Box Plot GMAT - continued 449 Q 1 Q 2 512 537 25% l 50% Q 3 575 669. 5 25% Interpreting the box plot results • The scores range from 449 to 788. • About half the scores are smaller than 537, and about half are larger than 537. • About half the scores lie between 512 and 575. • About a quarter lies below 512 and a quarter above 48 575.

Box Plot GMAT - continued The histogram is positively skewed Q 1 Q 2 512 537 449 25% 50% Q 3 575 669. 5 25% 50% 25% 49

Box Plot § Example 4. 15 (Xm 04 -15) l l A study was organized to compare the quality of service in 5 drive through restaurants. Interpret the results § Example 4. 15 – solution l Minitab box plot 50

Box Plot Jack in the Box Jack in the box is the slowest in service Hardee’s service time variability is the Mc. Donalds Wendy’s Popeyes Wendy’s service time appears to be the shortest and most consistent. 51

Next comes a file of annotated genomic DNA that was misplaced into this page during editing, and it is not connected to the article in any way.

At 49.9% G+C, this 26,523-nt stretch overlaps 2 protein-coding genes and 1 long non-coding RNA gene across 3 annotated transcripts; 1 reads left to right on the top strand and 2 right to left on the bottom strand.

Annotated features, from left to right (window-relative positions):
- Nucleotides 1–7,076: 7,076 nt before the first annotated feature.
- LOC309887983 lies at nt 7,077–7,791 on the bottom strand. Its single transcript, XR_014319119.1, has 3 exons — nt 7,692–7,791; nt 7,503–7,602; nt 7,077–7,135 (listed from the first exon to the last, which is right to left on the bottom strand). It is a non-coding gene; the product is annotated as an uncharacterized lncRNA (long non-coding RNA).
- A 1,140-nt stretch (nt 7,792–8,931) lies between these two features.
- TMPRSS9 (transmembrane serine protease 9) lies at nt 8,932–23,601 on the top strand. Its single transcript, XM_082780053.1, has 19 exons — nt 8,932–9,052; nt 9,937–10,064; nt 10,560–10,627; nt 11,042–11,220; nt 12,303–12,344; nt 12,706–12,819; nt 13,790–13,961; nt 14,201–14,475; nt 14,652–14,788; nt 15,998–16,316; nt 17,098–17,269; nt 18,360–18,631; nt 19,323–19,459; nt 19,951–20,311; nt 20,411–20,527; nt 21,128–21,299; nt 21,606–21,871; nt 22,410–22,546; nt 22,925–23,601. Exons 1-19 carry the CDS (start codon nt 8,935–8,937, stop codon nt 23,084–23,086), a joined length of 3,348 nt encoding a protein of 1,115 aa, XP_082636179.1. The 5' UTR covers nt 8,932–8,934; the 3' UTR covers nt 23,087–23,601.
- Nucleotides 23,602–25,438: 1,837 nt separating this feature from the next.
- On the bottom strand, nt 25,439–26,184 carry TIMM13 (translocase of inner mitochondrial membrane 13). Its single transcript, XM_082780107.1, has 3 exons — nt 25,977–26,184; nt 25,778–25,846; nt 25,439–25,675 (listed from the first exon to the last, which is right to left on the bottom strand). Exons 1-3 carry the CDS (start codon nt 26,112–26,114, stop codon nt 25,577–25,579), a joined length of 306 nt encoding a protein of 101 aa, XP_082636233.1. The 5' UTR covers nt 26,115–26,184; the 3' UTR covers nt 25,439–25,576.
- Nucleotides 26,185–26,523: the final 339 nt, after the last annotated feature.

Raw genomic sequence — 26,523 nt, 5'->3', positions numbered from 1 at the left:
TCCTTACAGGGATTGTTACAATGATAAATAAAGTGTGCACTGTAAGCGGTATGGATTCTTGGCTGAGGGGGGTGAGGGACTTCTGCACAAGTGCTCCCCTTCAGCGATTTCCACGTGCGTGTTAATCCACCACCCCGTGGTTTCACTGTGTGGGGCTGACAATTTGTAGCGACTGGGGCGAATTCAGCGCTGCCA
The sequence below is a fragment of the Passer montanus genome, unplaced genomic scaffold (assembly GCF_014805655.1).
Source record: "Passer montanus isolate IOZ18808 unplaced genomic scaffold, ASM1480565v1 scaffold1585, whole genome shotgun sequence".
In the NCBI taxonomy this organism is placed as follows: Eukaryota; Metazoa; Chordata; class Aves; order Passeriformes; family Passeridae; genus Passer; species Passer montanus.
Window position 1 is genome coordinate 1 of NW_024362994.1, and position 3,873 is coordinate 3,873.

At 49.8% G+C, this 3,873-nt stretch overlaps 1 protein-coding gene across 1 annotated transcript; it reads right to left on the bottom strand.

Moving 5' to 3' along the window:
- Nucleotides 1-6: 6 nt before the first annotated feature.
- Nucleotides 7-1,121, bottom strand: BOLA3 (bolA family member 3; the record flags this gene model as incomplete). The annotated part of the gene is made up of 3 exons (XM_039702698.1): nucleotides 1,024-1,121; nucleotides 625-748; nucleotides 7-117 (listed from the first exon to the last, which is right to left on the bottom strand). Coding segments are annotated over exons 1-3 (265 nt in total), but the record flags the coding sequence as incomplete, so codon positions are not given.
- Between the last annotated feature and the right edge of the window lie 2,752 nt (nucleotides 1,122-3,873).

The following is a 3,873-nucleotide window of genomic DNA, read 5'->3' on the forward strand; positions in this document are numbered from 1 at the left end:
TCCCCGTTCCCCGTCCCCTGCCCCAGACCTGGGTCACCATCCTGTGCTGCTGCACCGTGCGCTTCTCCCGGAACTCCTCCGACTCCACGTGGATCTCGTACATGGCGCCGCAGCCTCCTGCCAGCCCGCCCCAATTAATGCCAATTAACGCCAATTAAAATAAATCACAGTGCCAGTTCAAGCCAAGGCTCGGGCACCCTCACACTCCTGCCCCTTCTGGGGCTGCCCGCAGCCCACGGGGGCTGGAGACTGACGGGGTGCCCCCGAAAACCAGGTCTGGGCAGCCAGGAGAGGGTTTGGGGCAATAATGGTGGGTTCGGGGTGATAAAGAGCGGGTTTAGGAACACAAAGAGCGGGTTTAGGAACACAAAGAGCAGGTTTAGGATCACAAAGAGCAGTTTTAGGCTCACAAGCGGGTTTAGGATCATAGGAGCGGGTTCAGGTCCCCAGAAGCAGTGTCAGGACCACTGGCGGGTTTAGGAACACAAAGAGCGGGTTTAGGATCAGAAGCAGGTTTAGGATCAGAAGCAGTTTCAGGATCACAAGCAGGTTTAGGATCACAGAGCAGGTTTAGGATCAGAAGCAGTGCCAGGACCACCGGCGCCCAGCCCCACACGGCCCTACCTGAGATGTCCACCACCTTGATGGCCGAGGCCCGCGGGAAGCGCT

Box Plot Times are symmetric Jack in the Box Hardee’s Mc. Donald s Wendy’s Popeyes Jack in the box is the slowest in service Hardee’s service time variability is the Wendy’s service time appears to be the shortest and most consistent. Times are positively skewed 52

4. 5 Measures of Linear Relationship § The covariance and the coefficient of correlation are used to measure the direction and strength of the linear relationship between two variables. l Covariance - is there any pattern to the l way two variables move together? Coefficient of correlation - how strong is the linear relationship between two variables 53

Covariance mx (my) is the population mean of the variable X (Y). N is the population size. x (y) is the sample mean of the variable X (Y). n is the sample size. 54

Covariance § Compare the following three sets xi yi (x – x) (y – y) (x – x)(y – y) 2 6 7 13 20 27 -3 1 2 -7 0 7 21 0 14 x=5 y y i =20 xi 2 6 7 27 20 13 (x – x) (y – y) -3 1 2 7 0 -7 Cov(x, y)=17 (x. 5 – x)(y – y) -21 0 -14 xi yi 2 6 7 20 27 13 Cov(x, y) = 3. 5 x= y 5 =20 55